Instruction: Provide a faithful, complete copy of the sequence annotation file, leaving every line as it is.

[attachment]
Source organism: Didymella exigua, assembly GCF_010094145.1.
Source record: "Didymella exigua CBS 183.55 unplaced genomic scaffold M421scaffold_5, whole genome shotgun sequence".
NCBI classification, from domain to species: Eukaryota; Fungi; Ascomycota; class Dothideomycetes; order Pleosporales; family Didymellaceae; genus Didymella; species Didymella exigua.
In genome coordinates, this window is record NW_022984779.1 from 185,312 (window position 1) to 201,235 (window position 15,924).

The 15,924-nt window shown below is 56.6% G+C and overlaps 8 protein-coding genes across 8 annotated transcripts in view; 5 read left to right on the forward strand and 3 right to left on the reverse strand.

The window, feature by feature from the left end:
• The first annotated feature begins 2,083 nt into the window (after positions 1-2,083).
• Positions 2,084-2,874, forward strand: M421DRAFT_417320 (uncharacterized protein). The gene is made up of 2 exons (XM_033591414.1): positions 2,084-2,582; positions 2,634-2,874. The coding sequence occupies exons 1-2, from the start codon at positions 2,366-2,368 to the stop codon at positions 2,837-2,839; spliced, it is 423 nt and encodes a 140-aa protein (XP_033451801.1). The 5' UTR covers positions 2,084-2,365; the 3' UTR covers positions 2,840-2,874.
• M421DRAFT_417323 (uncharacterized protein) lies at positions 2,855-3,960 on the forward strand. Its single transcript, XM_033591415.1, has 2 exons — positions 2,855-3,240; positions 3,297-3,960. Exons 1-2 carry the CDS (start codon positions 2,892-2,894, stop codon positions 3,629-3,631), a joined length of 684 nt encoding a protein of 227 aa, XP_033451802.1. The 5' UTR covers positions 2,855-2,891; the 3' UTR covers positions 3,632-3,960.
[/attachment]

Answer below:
Source organism: Didymella exigua, assembly GCF_010094145.1.
Source record: "Didymella exigua CBS 183.55 unplaced genomic scaffold M421scaffold_5, whole genome shotgun sequence".
NCBI classification, from domain to species: Eukaryota; Fungi; Ascomycota; class Dothideomycetes; order Pleosporales; family Didymellaceae; genus Didymella; species Didymella exigua.
In genome coordinates, this window is record NW_022984779.1 from 185,312 (window position 1) to 201,235 (window position 15,924).

The 15,924-nt window shown below is 56.6% G+C and overlaps 8 protein-coding genes across 8 annotated transcripts in view; 5 read left to right on the forward strand and 3 right to left on the reverse strand.

The window, feature by feature from the left end:
• The first annotated feature begins 2,083 nt into the window (after positions 1-2,083).
• Positions 2,084-2,874, forward strand: M421DRAFT_417320 (uncharacterized protein). The gene is made up of 2 exons (XM_033591414.1): positions 2,084-2,582; positions 2,634-2,874. The coding sequence occupies exons 1-2, from the start codon at positions 2,366-2,368 to the stop codon at positions 2,837-2,839; spliced, it is 423 nt and encodes a 140-aa protein (XP_033451801.1). The 5' UTR covers positions 2,084-2,365; the 3' UTR covers positions 2,840-2,874.
• M421DRAFT_417323 (uncharacterized protein) lies at positions 2,855-3,960 on the forward strand. Its single transcript, XM_033591415.1, has 2 exons — positions 2,855-3,240; positions 3,297-3,960. Exons 1-2 carry the CDS (start codon positions 2,892-2,894, stop codon positions 3,629-3,631), a joined length of 684 nt encoding a protein of 227 aa, XP_033451802.1. The 5' UTR covers positions 2,855-2,891; the 3' UTR covers positions 3,632-3,960.